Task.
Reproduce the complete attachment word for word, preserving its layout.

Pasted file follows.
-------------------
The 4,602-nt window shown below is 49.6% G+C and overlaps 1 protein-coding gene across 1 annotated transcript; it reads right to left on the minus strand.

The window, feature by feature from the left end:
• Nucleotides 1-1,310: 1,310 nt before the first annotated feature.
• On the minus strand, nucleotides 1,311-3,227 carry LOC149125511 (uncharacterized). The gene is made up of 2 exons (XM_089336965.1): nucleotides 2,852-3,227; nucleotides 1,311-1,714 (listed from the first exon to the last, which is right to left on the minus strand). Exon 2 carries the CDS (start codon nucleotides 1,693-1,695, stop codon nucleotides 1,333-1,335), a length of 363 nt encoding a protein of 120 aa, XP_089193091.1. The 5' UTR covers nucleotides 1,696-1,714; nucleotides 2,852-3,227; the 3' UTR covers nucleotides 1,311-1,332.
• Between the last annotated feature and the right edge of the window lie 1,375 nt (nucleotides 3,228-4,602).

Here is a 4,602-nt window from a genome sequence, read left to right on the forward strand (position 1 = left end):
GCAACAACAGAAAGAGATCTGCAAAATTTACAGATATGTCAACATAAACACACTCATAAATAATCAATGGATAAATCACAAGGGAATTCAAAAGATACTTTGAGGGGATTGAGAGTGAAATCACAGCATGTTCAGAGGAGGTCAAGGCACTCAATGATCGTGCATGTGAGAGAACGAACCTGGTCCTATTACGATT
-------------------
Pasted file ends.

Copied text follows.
The 4,602-nt window shown below is 49.6% G+C and overlaps 1 protein-coding gene across 1 annotated transcript; it reads right to left on the minus strand.

The window, feature by feature from the left end:
• Nucleotides 1-1,310: 1,310 nt before the first annotated feature.
• On the minus strand, nucleotides 1,311-3,227 carry LOC149125511 (uncharacterized). The gene is made up of 2 exons (XM_089336965.1): nucleotides 2,852-3,227; nucleotides 1,311-1,714 (listed from the first exon to the last, which is right to left on the minus strand). Exon 2 carries the CDS (start codon nucleotides 1,693-1,695, stop codon nucleotides 1,333-1,335), a length of 363 nt encoding a protein of 120 aa, XP_089193091.1. The 5' UTR covers nucleotides 1,696-1,714; nucleotides 2,852-3,227; the 3' UTR covers nucleotides 1,311-1,332.
• Between the last annotated feature and the right edge of the window lie 1,375 nt (nucleotides 3,228-4,602).

Here is a 4,602-nt window from a genome sequence, read left to right on the forward strand (position 1 = left end):
GCAACAACAGAAAGAGATCTGCAAAATTTACAGATATGTCAACATAAACACACTCATAAATAATCAATGGATAAATCACAAGGGAATTCAAAAGATACTTTGAGGGGATTGAGAGTGAAATCACAGCATGTTCAGAGGAGGTCAAGGCACTCAATGATCGTGCATGTGAGAGAACGAACCTGGTCCTATTACGATT